Dentists and healthcare professionals cannot detect cancer in patients if they can’t get appointments, however. At a vaccine clinic, I came across what I suspect may have been head and neck cancer in an elderly patient who had been struggling to get a GP appointment, presenting with a persistent hoarseness and throat pain of well over a year and reporting a history of heavy smoking. I ended up contacting the patient in question’s GP. I don’t suppose I’ll ever know the outcome for that patient, but I hope my suspicion was wrong. This story typifies some of the challenges we, as clinicians, face as we deal with the damaging effects of the pandemic and chronic underfunding of the health service.

Specialising in cancer

After completing years one to three of my BDS degree, I began my intercalated year in Public Health just as the pandemic hit. After my first year, a unique opportunity with the TRACC (to Train and Retain Academic Cancer Clinicians) Programme presented itself. TRACC is an exciting clinical academic training programme which is run by the Universities of Edinburgh and Glasgow and funded by Cancer Research UK.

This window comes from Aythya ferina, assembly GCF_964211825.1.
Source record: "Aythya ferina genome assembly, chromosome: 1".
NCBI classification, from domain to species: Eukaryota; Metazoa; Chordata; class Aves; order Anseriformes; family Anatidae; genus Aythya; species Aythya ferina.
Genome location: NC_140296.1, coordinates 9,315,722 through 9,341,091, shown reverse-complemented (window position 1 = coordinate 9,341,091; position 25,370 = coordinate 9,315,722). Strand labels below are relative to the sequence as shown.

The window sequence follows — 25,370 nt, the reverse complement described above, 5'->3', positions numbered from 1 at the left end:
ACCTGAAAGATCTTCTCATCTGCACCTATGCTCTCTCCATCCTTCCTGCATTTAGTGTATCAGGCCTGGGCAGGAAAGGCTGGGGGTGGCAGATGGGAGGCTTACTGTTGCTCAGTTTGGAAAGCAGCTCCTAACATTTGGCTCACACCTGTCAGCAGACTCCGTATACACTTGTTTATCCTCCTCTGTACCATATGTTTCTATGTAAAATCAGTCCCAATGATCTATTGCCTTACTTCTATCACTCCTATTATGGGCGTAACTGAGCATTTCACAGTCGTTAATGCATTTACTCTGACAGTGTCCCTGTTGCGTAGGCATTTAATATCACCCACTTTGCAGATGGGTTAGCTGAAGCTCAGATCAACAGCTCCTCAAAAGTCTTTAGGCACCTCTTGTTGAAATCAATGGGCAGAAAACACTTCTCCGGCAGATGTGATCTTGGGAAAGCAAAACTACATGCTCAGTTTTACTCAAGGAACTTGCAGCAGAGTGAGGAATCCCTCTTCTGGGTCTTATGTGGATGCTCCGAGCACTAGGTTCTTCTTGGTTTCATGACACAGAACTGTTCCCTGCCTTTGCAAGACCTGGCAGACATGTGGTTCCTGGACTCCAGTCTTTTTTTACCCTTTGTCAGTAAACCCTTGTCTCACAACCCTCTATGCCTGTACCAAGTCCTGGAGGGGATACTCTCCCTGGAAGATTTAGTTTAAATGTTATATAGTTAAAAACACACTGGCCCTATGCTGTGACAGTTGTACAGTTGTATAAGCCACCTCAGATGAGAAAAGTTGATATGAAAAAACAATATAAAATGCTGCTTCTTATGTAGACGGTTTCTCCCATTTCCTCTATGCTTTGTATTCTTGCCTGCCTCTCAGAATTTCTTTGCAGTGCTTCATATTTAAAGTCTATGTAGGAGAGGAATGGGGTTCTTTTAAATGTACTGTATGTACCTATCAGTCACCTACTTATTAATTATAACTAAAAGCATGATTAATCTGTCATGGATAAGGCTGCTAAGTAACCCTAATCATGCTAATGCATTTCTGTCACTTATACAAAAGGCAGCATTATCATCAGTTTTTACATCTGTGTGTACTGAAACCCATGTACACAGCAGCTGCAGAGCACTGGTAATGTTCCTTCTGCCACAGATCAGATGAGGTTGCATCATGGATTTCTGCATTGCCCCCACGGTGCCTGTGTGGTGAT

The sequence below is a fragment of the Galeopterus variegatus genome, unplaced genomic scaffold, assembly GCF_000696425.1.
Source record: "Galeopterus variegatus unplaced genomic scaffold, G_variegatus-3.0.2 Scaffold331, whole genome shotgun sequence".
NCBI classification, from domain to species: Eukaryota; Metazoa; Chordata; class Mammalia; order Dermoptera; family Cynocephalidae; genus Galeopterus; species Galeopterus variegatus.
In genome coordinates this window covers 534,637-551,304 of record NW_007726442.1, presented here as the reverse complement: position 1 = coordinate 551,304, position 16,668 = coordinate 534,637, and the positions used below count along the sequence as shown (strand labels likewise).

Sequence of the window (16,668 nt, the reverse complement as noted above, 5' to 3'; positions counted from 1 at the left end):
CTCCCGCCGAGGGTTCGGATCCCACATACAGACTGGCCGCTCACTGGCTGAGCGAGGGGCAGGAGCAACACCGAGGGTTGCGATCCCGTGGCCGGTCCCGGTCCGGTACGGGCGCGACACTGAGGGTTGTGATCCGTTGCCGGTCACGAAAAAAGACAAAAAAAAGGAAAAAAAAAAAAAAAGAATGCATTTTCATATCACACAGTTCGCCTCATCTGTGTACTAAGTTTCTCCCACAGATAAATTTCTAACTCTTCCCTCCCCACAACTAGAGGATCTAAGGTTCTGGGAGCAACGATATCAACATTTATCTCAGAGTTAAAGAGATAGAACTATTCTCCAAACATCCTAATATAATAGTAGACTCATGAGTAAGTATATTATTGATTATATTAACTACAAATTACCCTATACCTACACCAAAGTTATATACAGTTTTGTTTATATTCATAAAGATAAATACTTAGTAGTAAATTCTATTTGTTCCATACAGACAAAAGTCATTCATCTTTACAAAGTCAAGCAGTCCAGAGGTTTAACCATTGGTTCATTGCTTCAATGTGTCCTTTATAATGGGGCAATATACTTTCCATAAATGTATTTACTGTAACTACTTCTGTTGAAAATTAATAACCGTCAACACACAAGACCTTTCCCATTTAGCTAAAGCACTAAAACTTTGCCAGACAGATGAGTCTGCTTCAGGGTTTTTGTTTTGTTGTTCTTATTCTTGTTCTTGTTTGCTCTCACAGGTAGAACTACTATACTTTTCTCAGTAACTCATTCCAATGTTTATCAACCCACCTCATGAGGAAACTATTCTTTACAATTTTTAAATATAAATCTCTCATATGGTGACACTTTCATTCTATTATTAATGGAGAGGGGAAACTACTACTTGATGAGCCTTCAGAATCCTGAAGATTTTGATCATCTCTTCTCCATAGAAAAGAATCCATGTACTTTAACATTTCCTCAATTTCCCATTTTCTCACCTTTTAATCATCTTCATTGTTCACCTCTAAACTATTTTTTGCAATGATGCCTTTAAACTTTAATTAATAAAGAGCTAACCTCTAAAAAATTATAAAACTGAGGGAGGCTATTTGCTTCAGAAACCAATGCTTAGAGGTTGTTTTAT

I am the first dental student on this programme, hopefully paving the way for others.

It is an unusual PhD - the programme takes place immediately after an intercalated degree and prior to a student resuming the MBChB or BDS course. The programme aims to arm future clinicians with research techniques and experience, afforded by a fully funded and supported PhD. Students will then finish their clinical degree in dentistry or medicine and be qualified academically, as well as clinically. I am the first dental student on this programme, hopefully paving the way for others to take up this opportunity in the future.